Nintendo Entertainment System
|Genre||Role Playing > Action RPG|
|Release Date||15 December 1986|
|Platform||Nintendo Entertainment System|
|ROM Information||ROM Information|
|ROM Map||ROM Map|
|RAM Map||RAM Map|
|Table File||Table File|
|Hacking Notes||Hacking Notes|
|Last Modified||18 April 2020|
History: For its time, Deadly Towers was well received and was a best selling title in 1987 for America. It mixed action with RPGs which was fairly new concept at the time. It was praised for its power-up system and save feature.
Story: You assume control of Prince Myer who must collect and destroy seven bells as well as seven towers and ultimately defeat the the villain Rubas. The story in the intro is surprisingly well written if it weren’t such a wall of text that scrolls too fast.
Gameplay: Time was not nice to this title because it is now considered to be one of the worst titles for the NES; however, with good reason. The game is very difficult for beginners because of measly amount health to start you off and a tedious button-mashing battle system. The battle system starts you off with a weak sword you can throw. You can only throw the sword once it disappears. This entails continuously mashing the attack button as close to the enemy as possible. Battling becomes a chore because of this. It’s also very easy to get killed in a matter of mere seconds. In order to actually get far in this game, the player must find a wide-variety of power-ups that are hidden in labyrinths that are overwhelming in size; the entrances are hidden too! Power-ups can make your character walk faster, attack stronger and more much more. Once these power-ups are obtained, you actually feel more powerful than the pathetic character at the start. A big issue in the game is the high difficulty curve the player starts off at. In order to get stronger, it takes a lot of trial and error to get the power ups without the use of a guide.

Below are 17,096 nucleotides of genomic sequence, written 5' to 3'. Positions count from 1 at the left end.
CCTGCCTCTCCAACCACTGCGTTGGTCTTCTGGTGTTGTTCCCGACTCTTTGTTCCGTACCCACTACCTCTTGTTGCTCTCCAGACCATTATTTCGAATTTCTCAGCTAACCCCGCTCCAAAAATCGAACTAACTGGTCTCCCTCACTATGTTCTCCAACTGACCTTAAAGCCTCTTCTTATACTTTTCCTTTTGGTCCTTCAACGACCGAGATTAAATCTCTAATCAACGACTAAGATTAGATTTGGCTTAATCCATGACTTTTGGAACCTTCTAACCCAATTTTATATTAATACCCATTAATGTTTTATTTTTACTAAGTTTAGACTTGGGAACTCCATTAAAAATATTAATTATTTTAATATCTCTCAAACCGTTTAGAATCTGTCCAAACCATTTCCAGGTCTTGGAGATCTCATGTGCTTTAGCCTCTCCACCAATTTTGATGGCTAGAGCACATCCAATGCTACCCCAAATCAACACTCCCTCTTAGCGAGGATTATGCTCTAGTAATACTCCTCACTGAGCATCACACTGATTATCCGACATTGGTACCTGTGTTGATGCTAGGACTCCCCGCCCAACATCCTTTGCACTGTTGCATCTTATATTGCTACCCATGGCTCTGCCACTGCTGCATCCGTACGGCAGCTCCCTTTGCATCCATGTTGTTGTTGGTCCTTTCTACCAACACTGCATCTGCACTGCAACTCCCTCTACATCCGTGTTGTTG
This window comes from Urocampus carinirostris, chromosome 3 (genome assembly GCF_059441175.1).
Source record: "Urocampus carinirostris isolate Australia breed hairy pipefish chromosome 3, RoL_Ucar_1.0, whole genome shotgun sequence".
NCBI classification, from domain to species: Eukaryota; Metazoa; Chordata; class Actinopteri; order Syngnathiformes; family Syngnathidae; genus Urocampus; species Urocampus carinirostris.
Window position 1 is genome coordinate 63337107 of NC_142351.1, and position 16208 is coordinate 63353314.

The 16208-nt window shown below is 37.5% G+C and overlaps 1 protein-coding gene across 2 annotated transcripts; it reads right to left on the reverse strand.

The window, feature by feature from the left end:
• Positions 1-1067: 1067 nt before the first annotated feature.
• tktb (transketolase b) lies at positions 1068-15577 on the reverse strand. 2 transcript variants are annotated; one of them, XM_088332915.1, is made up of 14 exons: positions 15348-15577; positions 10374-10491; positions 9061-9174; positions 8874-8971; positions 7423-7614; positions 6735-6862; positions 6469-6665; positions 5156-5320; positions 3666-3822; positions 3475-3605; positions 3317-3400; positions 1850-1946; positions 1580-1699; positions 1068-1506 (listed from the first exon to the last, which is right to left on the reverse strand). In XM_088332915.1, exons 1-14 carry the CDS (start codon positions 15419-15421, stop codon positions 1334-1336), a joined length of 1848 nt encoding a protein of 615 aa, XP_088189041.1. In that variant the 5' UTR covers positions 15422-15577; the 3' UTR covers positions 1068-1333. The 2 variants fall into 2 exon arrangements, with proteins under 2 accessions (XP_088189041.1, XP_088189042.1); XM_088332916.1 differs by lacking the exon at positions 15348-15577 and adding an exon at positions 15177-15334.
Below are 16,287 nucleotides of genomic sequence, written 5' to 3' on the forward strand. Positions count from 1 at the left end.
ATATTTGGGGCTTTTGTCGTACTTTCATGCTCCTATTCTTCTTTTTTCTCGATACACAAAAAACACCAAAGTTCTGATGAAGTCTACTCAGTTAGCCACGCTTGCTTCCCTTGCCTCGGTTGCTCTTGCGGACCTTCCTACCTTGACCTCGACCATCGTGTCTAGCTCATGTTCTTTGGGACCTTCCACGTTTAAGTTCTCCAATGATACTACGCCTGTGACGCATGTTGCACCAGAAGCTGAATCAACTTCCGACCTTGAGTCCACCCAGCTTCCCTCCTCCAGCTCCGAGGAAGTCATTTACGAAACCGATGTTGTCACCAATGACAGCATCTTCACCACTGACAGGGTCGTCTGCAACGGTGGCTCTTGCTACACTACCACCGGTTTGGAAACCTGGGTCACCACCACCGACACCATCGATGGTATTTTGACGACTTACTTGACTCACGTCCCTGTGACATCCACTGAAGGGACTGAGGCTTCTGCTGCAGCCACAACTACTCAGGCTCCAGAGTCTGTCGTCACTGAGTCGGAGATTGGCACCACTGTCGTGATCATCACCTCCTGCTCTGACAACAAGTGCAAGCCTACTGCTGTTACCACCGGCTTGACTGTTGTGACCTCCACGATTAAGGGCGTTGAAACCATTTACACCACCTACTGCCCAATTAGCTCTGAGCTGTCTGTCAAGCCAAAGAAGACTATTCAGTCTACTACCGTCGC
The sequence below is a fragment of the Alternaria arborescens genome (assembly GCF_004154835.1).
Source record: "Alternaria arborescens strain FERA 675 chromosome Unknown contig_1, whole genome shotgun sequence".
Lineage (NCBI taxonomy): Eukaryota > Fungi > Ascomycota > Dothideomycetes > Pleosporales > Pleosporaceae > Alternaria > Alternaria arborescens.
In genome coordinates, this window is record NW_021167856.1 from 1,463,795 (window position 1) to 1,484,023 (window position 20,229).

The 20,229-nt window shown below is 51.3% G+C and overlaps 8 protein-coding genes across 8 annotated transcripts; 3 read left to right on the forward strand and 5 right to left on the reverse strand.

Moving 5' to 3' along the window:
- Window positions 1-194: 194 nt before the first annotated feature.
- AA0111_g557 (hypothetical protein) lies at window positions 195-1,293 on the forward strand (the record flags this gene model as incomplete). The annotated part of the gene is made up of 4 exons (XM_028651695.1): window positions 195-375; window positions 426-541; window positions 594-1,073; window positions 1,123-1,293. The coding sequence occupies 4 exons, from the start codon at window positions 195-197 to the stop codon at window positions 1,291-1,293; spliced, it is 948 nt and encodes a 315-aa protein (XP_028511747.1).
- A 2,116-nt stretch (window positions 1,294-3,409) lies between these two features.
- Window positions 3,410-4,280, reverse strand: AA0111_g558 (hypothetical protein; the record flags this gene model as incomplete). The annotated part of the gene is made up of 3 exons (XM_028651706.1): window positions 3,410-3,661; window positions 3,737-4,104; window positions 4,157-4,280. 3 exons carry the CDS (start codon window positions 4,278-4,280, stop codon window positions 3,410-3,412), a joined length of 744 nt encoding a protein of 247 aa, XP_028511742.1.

Graphics: The graphics in the game are detailed but monochrome. Some of the enemies really look stupid; some are just dumb blobs. The isometric quality of the graphics are really only redeemable part about them.
Music: The music was worked on by Yoshinobu Kasukawa and Junichi Mizutari. The music for the intro, password screen and ending are the best music you’ll hear for the entire game, and the music you’ll hear the least unfortunately. Due to some lazy programming, whenever you exit a room, the music starts up again from the beginning. It appears that this was taken into consideration for the soundtrack because a lot of the tracks for this game are short loops. Some tracks are awful but there are some really great tunes too, while they last. The themes have a very old-timey nature to them which does fit well. But the themes are definitely not the best you’ll find of the system by far.
Conclusion: The Japanese title, Hell’s Bell, got the game right. It’s far from a masterpiece but isn’t complete utter trash as many people make it out to be. It’s a game worth a play if you like a challenge but you will definitely need the aid of a guide if you want to get far.